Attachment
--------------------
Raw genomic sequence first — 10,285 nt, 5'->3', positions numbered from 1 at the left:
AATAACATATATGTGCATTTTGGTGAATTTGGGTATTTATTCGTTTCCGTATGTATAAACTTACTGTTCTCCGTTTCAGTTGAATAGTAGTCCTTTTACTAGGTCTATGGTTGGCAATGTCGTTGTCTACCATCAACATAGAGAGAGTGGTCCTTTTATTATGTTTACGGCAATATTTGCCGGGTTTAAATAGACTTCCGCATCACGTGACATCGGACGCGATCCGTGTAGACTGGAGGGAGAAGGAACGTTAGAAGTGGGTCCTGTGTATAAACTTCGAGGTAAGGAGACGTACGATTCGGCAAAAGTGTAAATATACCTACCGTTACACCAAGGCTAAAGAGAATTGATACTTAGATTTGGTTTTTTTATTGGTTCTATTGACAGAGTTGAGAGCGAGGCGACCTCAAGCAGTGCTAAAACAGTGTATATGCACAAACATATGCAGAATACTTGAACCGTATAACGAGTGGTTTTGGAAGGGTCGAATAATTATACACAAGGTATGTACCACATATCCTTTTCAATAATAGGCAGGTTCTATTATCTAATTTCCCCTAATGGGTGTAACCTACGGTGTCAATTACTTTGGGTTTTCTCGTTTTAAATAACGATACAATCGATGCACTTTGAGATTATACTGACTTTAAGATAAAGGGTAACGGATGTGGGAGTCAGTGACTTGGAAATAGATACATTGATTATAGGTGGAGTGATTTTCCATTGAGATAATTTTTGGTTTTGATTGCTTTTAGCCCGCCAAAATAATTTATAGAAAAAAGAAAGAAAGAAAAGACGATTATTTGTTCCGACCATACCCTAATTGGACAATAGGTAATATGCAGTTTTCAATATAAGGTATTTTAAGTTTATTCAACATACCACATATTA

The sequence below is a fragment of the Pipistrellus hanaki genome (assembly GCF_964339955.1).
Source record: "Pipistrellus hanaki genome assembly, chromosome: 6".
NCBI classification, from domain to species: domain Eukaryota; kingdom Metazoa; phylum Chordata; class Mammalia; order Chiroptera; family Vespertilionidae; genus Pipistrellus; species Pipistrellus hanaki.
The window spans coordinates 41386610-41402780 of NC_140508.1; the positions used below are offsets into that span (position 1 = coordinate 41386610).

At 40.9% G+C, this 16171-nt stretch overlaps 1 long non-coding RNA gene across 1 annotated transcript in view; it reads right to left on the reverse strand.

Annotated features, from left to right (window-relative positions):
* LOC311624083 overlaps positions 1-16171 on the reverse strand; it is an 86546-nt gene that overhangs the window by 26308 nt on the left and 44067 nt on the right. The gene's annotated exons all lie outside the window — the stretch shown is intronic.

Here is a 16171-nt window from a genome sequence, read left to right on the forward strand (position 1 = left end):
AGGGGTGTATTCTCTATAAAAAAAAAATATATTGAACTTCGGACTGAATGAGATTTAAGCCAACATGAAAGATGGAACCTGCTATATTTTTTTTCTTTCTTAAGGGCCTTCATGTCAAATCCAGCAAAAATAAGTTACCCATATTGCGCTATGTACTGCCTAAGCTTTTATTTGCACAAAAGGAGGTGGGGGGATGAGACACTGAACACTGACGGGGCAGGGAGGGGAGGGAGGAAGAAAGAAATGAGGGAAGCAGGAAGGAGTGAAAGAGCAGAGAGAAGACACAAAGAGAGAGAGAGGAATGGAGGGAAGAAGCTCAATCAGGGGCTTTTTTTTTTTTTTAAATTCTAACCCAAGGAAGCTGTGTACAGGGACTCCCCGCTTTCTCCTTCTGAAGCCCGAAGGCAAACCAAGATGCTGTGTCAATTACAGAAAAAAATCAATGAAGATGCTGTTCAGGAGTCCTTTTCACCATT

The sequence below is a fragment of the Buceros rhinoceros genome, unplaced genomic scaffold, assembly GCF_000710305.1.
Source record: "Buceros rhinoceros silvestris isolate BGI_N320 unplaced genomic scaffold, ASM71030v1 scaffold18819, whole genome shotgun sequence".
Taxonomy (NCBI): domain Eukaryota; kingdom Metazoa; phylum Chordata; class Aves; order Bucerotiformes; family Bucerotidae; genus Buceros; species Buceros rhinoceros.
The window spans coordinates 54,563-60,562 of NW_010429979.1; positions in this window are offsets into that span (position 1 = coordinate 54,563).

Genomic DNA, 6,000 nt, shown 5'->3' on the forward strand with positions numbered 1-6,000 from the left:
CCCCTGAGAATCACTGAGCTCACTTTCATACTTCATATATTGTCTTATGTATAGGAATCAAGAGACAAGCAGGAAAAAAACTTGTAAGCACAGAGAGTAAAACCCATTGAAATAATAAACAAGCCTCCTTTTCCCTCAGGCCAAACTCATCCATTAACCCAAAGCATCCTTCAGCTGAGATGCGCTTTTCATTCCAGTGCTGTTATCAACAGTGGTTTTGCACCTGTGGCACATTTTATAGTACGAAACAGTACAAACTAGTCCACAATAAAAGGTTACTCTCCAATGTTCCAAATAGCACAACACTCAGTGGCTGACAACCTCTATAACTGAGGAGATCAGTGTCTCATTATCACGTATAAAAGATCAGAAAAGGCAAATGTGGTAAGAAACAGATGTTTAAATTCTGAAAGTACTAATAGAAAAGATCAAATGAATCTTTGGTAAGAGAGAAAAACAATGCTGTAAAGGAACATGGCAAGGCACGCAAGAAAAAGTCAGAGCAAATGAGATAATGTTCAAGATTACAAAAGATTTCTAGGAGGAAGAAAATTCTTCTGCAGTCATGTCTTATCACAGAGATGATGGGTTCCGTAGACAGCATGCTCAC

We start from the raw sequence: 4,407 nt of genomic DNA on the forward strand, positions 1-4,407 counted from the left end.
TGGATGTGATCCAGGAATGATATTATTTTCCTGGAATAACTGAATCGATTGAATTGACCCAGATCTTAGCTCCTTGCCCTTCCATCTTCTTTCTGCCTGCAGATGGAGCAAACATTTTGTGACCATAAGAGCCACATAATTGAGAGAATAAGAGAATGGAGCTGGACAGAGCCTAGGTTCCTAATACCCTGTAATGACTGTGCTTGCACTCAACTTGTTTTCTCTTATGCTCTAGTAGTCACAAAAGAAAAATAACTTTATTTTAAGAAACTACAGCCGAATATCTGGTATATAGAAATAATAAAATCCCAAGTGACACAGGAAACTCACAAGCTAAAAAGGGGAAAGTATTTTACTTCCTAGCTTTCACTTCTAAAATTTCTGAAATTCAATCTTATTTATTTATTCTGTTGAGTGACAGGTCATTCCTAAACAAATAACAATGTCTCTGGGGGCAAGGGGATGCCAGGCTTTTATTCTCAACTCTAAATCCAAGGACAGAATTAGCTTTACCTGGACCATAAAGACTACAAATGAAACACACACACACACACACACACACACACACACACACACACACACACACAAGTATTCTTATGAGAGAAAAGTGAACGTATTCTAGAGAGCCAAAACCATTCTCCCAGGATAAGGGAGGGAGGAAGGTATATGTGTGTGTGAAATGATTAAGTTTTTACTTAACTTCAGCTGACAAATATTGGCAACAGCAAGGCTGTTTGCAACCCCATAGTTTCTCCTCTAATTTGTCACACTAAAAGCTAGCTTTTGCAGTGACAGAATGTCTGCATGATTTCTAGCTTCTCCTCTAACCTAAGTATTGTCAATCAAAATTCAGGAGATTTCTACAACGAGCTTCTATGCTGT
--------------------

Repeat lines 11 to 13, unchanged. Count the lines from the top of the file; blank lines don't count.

AGGGGTGTATTCTCTATAAAAAAAAAATATATTGAACTTCGGACTGAATGAGATTTAAGCCAACATGAAAGATGGAACCTGCTATATTTTTTTTCTTTCTTAAGGGCCTTCATGTCAAATCCAGCAAAAATAAGTTACCCATATTGCGCTATGTACTGCCTAAGCTTTTATTTGCACAAAAGGAGGTGGGGGGATGAGACACTGAACACTGACGGGGCAGGGAGGGGAGGGAGGAAGAAAGAAATGAGGGAAGCAGGAAGGAGTGAAAGAGCAGAGAGAAGACACAAAGAGAGAGAGAGGAATGGAGGGAAGAAGCTCAATCAGGGGCTTTTTTTTTTTTTTAAATTCTAACCCAAGGAAGCTGTGTACAGGGACTCCCCGCTTTCTCCTTCTGAAGCCCGAAGGCAAACCAAGATGCTGTGTCAATTACAGAAAAAAATCAATGAAGATGCTGTTCAGGAGTCCTTTTCACCATT

The sequence below is a fragment of the Buceros rhinoceros genome, unplaced genomic scaffold, assembly GCF_000710305.1.
Source record: "Buceros rhinoceros silvestris isolate BGI_N320 unplaced genomic scaffold, ASM71030v1 scaffold18819, whole genome shotgun sequence".